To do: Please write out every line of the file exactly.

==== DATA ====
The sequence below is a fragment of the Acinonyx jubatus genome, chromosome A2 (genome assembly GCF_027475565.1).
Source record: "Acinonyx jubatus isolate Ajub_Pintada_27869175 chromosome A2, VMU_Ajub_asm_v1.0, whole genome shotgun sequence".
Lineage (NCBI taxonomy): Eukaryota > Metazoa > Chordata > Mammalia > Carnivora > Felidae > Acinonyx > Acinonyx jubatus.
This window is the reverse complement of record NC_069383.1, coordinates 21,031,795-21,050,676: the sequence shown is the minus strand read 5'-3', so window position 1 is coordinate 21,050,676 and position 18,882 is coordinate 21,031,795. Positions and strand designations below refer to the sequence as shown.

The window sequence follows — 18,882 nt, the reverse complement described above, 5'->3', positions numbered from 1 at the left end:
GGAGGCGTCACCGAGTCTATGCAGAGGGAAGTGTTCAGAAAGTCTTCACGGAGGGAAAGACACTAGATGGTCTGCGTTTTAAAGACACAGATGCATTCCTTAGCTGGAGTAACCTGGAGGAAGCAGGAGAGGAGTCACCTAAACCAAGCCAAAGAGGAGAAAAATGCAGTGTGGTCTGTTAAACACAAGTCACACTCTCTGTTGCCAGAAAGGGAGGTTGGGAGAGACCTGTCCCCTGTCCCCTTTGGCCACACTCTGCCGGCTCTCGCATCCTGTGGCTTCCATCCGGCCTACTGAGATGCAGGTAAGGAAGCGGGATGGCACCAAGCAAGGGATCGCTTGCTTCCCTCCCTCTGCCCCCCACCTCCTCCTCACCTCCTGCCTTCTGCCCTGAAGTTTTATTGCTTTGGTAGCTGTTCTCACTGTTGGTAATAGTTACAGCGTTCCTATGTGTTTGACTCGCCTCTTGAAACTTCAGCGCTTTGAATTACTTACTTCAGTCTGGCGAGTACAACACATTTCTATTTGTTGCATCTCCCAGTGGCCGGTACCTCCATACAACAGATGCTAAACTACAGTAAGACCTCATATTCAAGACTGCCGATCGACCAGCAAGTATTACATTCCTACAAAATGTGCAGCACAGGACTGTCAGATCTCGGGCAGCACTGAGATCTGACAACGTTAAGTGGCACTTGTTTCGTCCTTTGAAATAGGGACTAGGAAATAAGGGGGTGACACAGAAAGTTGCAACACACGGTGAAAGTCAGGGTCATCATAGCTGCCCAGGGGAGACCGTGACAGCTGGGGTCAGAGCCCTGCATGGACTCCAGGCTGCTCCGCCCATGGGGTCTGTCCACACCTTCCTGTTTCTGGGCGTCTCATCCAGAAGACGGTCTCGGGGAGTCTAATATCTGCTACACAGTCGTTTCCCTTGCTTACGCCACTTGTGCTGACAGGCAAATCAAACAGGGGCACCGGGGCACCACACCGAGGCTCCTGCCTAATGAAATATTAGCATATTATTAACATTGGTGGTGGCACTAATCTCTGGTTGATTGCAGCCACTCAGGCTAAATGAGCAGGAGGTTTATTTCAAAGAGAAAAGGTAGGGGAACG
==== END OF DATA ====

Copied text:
The sequence below is a fragment of the Acinonyx jubatus genome, chromosome A2 (genome assembly GCF_027475565.1).
Source record: "Acinonyx jubatus isolate Ajub_Pintada_27869175 chromosome A2, VMU_Ajub_asm_v1.0, whole genome shotgun sequence".
Lineage (NCBI taxonomy): Eukaryota > Metazoa > Chordata > Mammalia > Carnivora > Felidae > Acinonyx > Acinonyx jubatus.
This window is the reverse complement of record NC_069383.1, coordinates 21,031,795-21,050,676: the sequence shown is the minus strand read 5'-3', so window position 1 is coordinate 21,050,676 and position 18,882 is coordinate 21,031,795. Positions and strand designations below refer to the sequence as shown.

The window sequence follows — 18,882 nt, the reverse complement described above, 5'->3', positions numbered from 1 at the left end:
GGAGGCGTCACCGAGTCTATGCAGAGGGAAGTGTTCAGAAAGTCTTCACGGAGGGAAAGACACTAGATGGTCTGCGTTTTAAAGACACAGATGCATTCCTTAGCTGGAGTAACCTGGAGGAAGCAGGAGAGGAGTCACCTAAACCAAGCCAAAGAGGAGAAAAATGCAGTGTGGTCTGTTAAACACAAGTCACACTCTCTGTTGCCAGAAAGGGAGGTTGGGAGAGACCTGTCCCCTGTCCCCTTTGGCCACACTCTGCCGGCTCTCGCATCCTGTGGCTTCCATCCGGCCTACTGAGATGCAGGTAAGGAAGCGGGATGGCACCAAGCAAGGGATCGCTTGCTTCCCTCCCTCTGCCCCCCACCTCCTCCTCACCTCCTGCCTTCTGCCCTGAAGTTTTATTGCTTTGGTAGCTGTTCTCACTGTTGGTAATAGTTACAGCGTTCCTATGTGTTTGACTCGCCTCTTGAAACTTCAGCGCTTTGAATTACTTACTTCAGTCTGGCGAGTACAACACATTTCTATTTGTTGCATCTCCCAGTGGCCGGTACCTCCATACAACAGATGCTAAACTACAGTAAGACCTCATATTCAAGACTGCCGATCGACCAGCAAGTATTACATTCCTACAAAATGTGCAGCACAGGACTGTCAGATCTCGGGCAGCACTGAGATCTGACAACGTTAAGTGGCACTTGTTTCGTCCTTTGAAATAGGGACTAGGAAATAAGGGGGTGACACAGAAAGTTGCAACACACGGTGAAAGTCAGGGTCATCATAGCTGCCCAGGGGAGACCGTGACAGCTGGGGTCAGAGCCCTGCATGGACTCCAGGCTGCTCCGCCCATGGGGTCTGTCCACACCTTCCTGTTTCTGGGCGTCTCATCCAGAAGACGGTCTCGGGGAGTCTAATATCTGCTACACAGTCGTTTCCCTTGCTTACGCCACTTGTGCTGACAGGCAAATCAAACAGGGGCACCGGGGCACCACACCGAGGCTCCTGCCTAATGAAATATTAGCATATTATTAACATTGGTGGTGGCACTAATCTCTGGTTGATTGCAGCCACTCAGGCTAAATGAGCAGGAGGTTTATTTCAAAGAGAAAAGGTAGGGGAACG